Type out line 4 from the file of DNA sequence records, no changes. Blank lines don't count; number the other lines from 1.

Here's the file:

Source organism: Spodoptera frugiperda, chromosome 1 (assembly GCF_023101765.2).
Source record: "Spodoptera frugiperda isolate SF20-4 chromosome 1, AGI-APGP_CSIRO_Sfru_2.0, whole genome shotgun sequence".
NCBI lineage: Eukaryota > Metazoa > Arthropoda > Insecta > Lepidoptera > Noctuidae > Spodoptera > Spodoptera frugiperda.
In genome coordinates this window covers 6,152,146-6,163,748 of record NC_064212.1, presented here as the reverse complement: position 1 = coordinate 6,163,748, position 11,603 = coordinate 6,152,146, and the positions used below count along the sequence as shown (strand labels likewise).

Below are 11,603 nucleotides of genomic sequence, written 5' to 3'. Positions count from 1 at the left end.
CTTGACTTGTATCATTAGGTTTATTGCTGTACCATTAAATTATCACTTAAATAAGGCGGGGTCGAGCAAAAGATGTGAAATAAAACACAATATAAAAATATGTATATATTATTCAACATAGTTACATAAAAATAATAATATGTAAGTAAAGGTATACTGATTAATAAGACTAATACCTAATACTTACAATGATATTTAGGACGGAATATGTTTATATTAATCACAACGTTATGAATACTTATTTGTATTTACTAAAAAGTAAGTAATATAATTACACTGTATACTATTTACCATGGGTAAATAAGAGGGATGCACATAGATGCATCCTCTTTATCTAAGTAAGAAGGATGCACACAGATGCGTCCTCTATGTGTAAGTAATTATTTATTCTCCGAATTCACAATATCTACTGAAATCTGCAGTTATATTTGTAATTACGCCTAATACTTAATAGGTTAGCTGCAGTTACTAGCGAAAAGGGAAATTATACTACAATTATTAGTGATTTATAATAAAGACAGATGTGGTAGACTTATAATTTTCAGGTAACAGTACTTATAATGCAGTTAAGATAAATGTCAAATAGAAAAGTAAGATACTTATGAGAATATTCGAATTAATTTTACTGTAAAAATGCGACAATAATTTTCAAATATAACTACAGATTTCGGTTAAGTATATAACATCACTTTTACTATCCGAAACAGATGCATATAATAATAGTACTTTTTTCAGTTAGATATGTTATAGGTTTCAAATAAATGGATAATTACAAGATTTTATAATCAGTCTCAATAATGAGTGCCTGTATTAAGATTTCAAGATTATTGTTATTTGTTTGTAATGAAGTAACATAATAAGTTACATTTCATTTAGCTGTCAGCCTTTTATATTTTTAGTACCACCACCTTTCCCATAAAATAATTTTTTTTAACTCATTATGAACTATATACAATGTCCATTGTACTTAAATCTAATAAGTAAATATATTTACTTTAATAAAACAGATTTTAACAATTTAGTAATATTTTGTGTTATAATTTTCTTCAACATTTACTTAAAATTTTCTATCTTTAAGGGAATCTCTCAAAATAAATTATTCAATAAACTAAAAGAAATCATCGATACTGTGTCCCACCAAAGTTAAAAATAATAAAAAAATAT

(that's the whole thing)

In genome coordinates this window covers 6,152,146-6,163,748 of record NC_064212.1, presented here as the reverse complement: position 1 = coordinate 6,163,748, position 11,603 = coordinate 6,152,146, and the positions used below count along the sequence as shown (strand labels likewise).